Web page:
Acta Biotheoretica

, Volume 63, Issue 4, pp 407–411

Kostas Kampourakis: Understanding Evolution

Cambridge University Press, Cambridge, 2014, 253 pp, ISBN: 978-1-107-61020-0
Book Review

DOI: 10.1007/s10441-015-9261-0

Cite this article as:
Martin, A.W.M. Acta Biotheor (2015) 63: 407. doi:10.1007/s10441-015-9261-0

Abstract

Evolutionary theory is one of the most widely misunderstood and consistently rejected concepts in the whole of science. In Understanding Evolution, Kostas Kampourakis investigates the psychological dimensions of this popular discontent with evolutionary theory. At the heart of this persisting public disenchantment with the theory lies the thoroughly counterintuitive, even alien, nature of biological evolution. Historically, people have rejected evolution on religious, ethical, and existential grounds, but there is a psychological component to our aversion to evolution. It simply does not resonate with human expectations about how the world should work. Kampourakis does an excellent job presenting evolutionary theory and summarizing the evidence for it. Ultimately, he argues that in spite of powerful emotional and instinctual forces arrayed against it, we have much to gain by allowing the evolutionary picture to enrich our understanding of the world. If we allow the full drama of the history of life on Earth to present itself to us, we can place ourselves within that drama and find ways to relate it meaningfully to our lives without psychological barriers mounted by disdain and discomfort.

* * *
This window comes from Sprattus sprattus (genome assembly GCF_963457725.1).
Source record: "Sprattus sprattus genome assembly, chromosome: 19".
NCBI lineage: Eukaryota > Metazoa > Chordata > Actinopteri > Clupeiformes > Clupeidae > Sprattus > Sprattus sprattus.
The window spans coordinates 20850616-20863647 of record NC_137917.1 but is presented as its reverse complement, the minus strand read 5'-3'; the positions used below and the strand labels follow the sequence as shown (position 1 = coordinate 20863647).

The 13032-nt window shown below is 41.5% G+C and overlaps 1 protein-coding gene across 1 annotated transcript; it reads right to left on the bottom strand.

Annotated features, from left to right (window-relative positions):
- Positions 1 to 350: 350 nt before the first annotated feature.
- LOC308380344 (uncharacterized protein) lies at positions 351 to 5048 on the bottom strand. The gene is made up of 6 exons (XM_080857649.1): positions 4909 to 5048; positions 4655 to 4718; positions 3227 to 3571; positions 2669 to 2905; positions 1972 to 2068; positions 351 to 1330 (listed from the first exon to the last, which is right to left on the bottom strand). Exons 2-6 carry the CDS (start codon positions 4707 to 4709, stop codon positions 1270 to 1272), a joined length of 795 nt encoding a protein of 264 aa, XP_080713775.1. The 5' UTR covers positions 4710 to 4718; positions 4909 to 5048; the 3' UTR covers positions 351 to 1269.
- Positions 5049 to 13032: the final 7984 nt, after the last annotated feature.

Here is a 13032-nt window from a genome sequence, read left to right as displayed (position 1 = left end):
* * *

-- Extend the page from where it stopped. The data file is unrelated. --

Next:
Keywords

Evolution Evolutionary theory Scientific theories Implications of evolution Science and society Ethics Meaning Public understanding of science 

Copyright information

© Springer Science+Business Media Dordrecht 2015

Authors and Affiliations

  1. 1.Institute for PhilosophyLeiden UniversityLeidenThe Netherlands
  2. 2.Den HaagThe Netherlands